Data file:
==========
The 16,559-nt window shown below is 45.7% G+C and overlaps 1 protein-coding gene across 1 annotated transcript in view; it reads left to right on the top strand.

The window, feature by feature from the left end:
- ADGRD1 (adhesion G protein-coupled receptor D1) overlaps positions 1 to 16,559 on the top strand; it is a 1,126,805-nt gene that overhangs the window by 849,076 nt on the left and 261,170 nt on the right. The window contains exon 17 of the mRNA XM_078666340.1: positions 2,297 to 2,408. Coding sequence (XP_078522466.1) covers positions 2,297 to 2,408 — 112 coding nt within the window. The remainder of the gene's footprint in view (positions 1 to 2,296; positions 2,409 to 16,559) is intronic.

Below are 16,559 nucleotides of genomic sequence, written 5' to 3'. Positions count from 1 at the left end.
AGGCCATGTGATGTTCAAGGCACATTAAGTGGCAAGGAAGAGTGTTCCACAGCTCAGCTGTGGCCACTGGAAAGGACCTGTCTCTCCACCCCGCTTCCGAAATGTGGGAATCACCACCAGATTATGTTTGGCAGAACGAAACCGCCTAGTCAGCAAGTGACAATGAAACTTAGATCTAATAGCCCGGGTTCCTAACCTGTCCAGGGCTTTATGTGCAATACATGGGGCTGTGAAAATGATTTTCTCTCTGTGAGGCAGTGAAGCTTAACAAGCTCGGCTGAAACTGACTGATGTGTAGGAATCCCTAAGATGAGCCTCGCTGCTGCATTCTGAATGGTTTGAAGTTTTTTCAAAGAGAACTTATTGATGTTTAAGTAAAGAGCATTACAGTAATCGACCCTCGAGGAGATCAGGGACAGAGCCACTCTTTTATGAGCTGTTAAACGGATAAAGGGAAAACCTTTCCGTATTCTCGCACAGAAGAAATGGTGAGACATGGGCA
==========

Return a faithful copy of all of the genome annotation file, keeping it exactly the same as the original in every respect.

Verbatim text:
The 16,559-nt window shown below is 45.7% G+C and overlaps 1 protein-coding gene across 1 annotated transcript in view; it reads left to right on the top strand.

The window, feature by feature from the left end:
- ADGRD1 (adhesion G protein-coupled receptor D1) overlaps positions 1 to 16,559 on the top strand; it is a 1,126,805-nt gene that overhangs the window by 849,076 nt on the left and 261,170 nt on the right. The window contains exon 17 of the mRNA XM_078666340.1: positions 2,297 to 2,408. Coding sequence (XP_078522466.1) covers positions 2,297 to 2,408 — 112 coding nt within the window. The remainder of the gene's footprint in view (positions 1 to 2,296; positions 2,409 to 16,559) is intronic.

Below are 16,559 nucleotides of genomic sequence, written 5' to 3'. Positions count from 1 at the left end.
AGGCCATGTGATGTTCAAGGCACATTAAGTGGCAAGGAAGAGTGTTCCACAGCTCAGCTGTGGCCACTGGAAAGGACCTGTCTCTCCACCCCGCTTCCGAAATGTGGGAATCACCACCAGATTATGTTTGGCAGAACGAAACCGCCTAGTCAGCAAGTGACAATGAAACTTAGATCTAATAGCCCGGGTTCCTAACCTGTCCAGGGCTTTATGTGCAATACATGGGGCTGTGAAAATGATTTTCTCTCTGTGAGGCAGTGAAGCTTAACAAGCTCGGCTGAAACTGACTGATGTGTAGGAATCCCTAAGATGAGCCTCGCTGCTGCATTCTGAATGGTTTGAAGTTTTTTCAAAGAGAACTTATTGATGTTTAAGTAAAGAGCATTACAGTAATCGACCCTCGAGGAGATCAGGGACAGAGCCACTCTTTTATGAGCTGTTAAACGGATAAAGGGAAAACCTTTCCGTATTCTCGCACAGAAGAAATGGTGAGACATGGGCA